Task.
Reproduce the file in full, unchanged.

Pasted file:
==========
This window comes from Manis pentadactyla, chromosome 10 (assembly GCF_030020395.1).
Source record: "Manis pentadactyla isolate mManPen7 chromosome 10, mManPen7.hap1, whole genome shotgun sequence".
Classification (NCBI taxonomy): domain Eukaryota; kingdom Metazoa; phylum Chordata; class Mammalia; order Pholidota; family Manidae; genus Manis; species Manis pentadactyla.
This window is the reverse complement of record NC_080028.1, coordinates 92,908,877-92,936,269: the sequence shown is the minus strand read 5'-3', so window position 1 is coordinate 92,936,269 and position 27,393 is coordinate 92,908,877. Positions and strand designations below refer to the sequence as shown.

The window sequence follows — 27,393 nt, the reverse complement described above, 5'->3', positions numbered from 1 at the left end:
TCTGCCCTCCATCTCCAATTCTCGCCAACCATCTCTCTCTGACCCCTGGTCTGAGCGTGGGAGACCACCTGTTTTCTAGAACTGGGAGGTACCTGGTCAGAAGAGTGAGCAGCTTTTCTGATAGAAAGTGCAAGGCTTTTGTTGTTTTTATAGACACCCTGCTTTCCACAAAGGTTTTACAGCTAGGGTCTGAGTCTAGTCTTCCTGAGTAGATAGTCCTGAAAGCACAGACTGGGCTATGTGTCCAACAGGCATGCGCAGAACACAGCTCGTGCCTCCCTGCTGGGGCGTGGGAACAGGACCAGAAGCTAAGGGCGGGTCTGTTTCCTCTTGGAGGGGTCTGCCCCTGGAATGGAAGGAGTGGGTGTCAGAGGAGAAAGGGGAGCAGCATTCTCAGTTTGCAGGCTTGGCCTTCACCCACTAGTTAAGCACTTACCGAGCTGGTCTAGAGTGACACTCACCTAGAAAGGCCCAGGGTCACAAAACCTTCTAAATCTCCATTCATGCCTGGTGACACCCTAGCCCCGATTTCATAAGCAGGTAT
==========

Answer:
This window comes from Manis pentadactyla, chromosome 10 (assembly GCF_030020395.1).
Source record: "Manis pentadactyla isolate mManPen7 chromosome 10, mManPen7.hap1, whole genome shotgun sequence".
Classification (NCBI taxonomy): domain Eukaryota; kingdom Metazoa; phylum Chordata; class Mammalia; order Pholidota; family Manidae; genus Manis; species Manis pentadactyla.
This window is the reverse complement of record NC_080028.1, coordinates 92,908,877-92,936,269: the sequence shown is the minus strand read 5'-3', so window position 1 is coordinate 92,936,269 and position 27,393 is coordinate 92,908,877. Positions and strand designations below refer to the sequence as shown.

The window sequence follows — 27,393 nt, the reverse complement described above, 5'->3', positions numbered from 1 at the left end:
TCTGCCCTCCATCTCCAATTCTCGCCAACCATCTCTCTCTGACCCCTGGTCTGAGCGTGGGAGACCACCTGTTTTCTAGAACTGGGAGGTACCTGGTCAGAAGAGTGAGCAGCTTTTCTGATAGAAAGTGCAAGGCTTTTGTTGTTTTTATAGACACCCTGCTTTCCACAAAGGTTTTACAGCTAGGGTCTGAGTCTAGTCTTCCTGAGTAGATAGTCCTGAAAGCACAGACTGGGCTATGTGTCCAACAGGCATGCGCAGAACACAGCTCGTGCCTCCCTGCTGGGGCGTGGGAACAGGACCAGAAGCTAAGGGCGGGTCTGTTTCCTCTTGGAGGGGTCTGCCCCTGGAATGGAAGGAGTGGGTGTCAGAGGAGAAAGGGGAGCAGCATTCTCAGTTTGCAGGCTTGGCCTTCACCCACTAGTTAAGCACTTACCGAGCTGGTCTAGAGTGACACTCACCTAGAAAGGCCCAGGGTCACAAAACCTTCTAAATCTCCATTCATGCCTGGTGACACCCTAGCCCCGATTTCATAAGCAGGTAT